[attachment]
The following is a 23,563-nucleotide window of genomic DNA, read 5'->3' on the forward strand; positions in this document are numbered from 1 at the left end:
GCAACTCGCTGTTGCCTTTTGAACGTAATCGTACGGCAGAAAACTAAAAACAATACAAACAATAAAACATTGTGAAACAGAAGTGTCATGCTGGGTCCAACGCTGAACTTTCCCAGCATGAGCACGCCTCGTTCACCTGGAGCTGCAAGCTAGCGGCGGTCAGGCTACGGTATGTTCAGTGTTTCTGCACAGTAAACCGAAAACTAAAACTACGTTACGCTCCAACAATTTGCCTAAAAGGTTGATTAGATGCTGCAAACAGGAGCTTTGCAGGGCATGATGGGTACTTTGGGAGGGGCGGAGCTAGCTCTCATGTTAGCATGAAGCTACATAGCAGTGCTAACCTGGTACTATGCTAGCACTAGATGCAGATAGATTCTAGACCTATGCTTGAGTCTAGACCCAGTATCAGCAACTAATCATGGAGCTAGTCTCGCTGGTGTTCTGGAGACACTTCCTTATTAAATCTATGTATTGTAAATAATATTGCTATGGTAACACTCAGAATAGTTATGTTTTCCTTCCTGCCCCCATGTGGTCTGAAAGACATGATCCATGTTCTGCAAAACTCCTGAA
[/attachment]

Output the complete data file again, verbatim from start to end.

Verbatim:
The following is a 23,563-nucleotide window of genomic DNA, read 5'->3' on the forward strand; positions in this document are numbered from 1 at the left end:
GCAACTCGCTGTTGCCTTTTGAACGTAATCGTACGGCAGAAAACTAAAAACAATACAAACAATAAAACATTGTGAAACAGAAGTGTCATGCTGGGTCCAACGCTGAACTTTCCCAGCATGAGCACGCCTCGTTCACCTGGAGCTGCAAGCTAGCGGCGGTCAGGCTACGGTATGTTCAGTGTTTCTGCACAGTAAACCGAAAACTAAAACTACGTTACGCTCCAACAATTTGCCTAAAAGGTTGATTAGATGCTGCAAACAGGAGCTTTGCAGGGCATGATGGGTACTTTGGGAGGGGCGGAGCTAGCTCTCATGTTAGCATGAAGCTACATAGCAGTGCTAACCTGGTACTATGCTAGCACTAGATGCAGATAGATTCTAGACCTATGCTTGAGTCTAGACCCAGTATCAGCAACTAATCATGGAGCTAGTCTCGCTGGTGTTCTGGAGACACTTCCTTATTAAATCTATGTATTGTAAATAATATTGCTATGGTAACACTCAGAATAGTTATGTTTTCCTTCCTGCCCCCATGTGGTCTGAAAGACATGATCCATGTTCTGCAAAACTCCTGAA